Close up of one of the two square tube handles that each have a rocker switch to lower and raise patient.

Photo of hoist assembly highlighting location of PCB control panel installed.


Photo of hoist assembly highlighting location of PCB control panel installed.

Photo showing hoist housing open and highlighting major components.


Photo showing hoist housing open and highlighting major components.

Photo showing front of PCB control panel assembly by itself removed from hoist assembly.


Photo showing PCB control panel by itself removed from hoist assembly.

Photo showing rear of PCB control panel assembly by itself removed from hoist assembly.


Photo showing PCB control panel by itself removed from hoist assembly.

Photo showing PCB component side with red circle around manufacturer AVID which is now AVNET.


Photo showing PCB component side with red circle around manufacturer AVID which is now AVNET.

22 second Video of repaired ChamberLift 2000 with a new C5 capacitor.  This is the same video posted to my Instagram account "@wigglemylegs" where you may also view other small projects.




300dpi photo of PCB solder side.


300dpi photo of PCB solder side.

300dpi photo of PCB component side.


300dpi photo of PCB component side.

Documentation

Here below is a link to download the 20-25 MB Excel spreadsheet of the BOM.  The downloaded Excel file arrives in "Protected View" so after downloading, if you want to view the photos in column 1, you must "Enable Editing" by clicking the "Enable Editing" button in the yellow notification banner, or under File / Options / Advanced.  If you prefer to keep the Excel file in "Protected View," the photos can be viewed in the browser using the direct links here below under "Original Component Photos."  The file is 20-25 MB because it contains about 51 photos.  Somehow the dimensions of the photo windows are not remaining set the way I set them.  The photos are inserted into the cell as a background fill pattern for a "Note" in the cell.  If the pictures are not completely visible, right-click the cell, select "Edit Note" (older Excel might show Edit Comment), you'll see a white box window for text that is blank and it has sizing handles.  Click and drag the sizing handles to reveal the missing part of the photo.  You'll see when you click the window sizing handle the white text box disappears revealing the photo.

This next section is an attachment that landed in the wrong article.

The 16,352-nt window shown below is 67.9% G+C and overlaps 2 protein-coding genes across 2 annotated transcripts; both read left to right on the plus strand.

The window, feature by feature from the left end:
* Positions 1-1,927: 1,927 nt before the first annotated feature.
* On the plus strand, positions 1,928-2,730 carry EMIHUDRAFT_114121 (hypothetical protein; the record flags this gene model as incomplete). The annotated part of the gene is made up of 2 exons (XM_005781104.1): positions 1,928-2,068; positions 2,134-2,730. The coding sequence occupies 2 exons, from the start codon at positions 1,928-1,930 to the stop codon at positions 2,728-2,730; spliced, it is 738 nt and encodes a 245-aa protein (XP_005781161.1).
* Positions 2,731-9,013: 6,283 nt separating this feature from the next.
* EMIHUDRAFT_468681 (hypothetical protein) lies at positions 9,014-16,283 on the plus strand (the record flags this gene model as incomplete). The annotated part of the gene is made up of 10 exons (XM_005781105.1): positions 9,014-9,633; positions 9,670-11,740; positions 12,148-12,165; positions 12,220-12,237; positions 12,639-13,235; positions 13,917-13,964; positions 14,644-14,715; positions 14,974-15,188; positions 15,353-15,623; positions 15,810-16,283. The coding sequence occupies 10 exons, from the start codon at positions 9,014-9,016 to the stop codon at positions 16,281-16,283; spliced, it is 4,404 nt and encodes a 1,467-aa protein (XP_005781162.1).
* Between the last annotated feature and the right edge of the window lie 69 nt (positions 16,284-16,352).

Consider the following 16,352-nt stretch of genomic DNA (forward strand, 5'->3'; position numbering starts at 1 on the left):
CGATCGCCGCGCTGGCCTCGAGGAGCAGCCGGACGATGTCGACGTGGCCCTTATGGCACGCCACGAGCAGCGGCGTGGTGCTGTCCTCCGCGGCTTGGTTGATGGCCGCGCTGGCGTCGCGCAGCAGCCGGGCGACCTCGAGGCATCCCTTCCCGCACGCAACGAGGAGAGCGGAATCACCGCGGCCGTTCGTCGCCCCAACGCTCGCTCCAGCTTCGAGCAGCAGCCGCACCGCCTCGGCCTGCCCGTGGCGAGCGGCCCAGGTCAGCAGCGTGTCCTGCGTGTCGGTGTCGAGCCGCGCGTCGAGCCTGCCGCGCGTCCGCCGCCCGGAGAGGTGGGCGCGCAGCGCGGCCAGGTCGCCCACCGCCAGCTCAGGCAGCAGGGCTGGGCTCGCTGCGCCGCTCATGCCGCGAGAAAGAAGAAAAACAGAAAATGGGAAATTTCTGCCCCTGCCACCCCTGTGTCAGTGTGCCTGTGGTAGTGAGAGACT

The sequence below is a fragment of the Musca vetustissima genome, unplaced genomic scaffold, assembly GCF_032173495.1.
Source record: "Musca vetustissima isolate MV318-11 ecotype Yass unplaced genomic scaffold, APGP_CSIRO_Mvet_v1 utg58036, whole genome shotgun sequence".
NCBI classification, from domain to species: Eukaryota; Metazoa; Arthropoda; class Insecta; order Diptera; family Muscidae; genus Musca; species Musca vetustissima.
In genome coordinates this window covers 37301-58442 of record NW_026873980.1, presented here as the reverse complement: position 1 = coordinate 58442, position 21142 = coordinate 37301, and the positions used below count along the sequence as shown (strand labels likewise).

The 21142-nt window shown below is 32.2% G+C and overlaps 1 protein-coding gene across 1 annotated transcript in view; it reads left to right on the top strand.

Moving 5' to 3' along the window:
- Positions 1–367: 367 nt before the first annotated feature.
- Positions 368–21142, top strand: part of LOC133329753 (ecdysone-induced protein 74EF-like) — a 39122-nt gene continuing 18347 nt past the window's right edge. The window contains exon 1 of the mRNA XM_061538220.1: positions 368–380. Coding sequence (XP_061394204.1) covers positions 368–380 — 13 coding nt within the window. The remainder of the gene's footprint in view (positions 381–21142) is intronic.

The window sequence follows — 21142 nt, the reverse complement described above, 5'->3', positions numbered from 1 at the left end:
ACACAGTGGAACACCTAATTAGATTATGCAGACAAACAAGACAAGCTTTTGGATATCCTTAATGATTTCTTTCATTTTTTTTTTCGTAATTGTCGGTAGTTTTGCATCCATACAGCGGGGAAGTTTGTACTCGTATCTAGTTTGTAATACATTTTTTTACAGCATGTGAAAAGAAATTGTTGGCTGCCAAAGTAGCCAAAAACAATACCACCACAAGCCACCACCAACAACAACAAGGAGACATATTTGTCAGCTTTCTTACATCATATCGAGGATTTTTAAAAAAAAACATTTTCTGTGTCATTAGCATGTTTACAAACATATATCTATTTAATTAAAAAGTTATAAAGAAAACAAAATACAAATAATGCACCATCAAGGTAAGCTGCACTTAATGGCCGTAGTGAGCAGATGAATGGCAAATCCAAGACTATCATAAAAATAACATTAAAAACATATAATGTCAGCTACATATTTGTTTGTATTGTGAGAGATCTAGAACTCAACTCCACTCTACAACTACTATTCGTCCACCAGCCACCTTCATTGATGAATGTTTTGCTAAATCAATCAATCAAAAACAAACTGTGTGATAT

Click this sentence to download the 20-25 MB Excel spreadsheet with photos (chamberlift2000_bom_pcb.xlsx).

Patient Lift Motor Control Schematic

Original Component Photos

Component_c1_330uf_25v_+85c_su_m   Component_c2_104   Component_c3_k5m   Component_c4_104_k5m   Component_c5_104   Component_c6_104_k5m   Component_c7_471_cog_63   Component_c8_471_cog_63   Component_c9_100uf_6pt3v_85c_su_m   Component_d1   Component_d2   Component_d3_6ai   Component_d4_p6ke20_gi_954   Component_d5_4001_616m   Component_d6   Component_d7   Component_d8   Component_d9_1n4148   Component_j1&j2&j3&j4   Component_q1_fec_56_k2049   Component_q2_2w_5q_irfz24n_i_r9609   Component_q3_2w_5q_irfz24n_i_r9609   Component_q4_fec_56_k2049   Component_q5_st9622_morocco_tip125   Component_q6_n624_2n4401   Component_q7_ztx_601_b   Component_q8_n612_2n4401   Component_q9_n624_2n4401   Component_q10_n624_2n4401   Component_r1   Component_r2   Component_r3   Component_r4   Component_r5   Component_r6_pot_f_b20k   Component_r7   Component_r8   Component_r9_0pt01_ohm_irc_lob3_9624_usa   Component_r10   Component_r11   Component_rn1_10x_1_271_b_9621_a   Component_rn2_l81s473_623_bi   Component_rn3_8x_1_103_b_9603   Component_rn4_10x_2_103_b_9624   Component_u1_dip_18pin_eprom   Component_u2_h_cd40109be_h_9514   Component_u4_m2954_03bt_9603_7496_thailand   Component_y1_4pt00ghz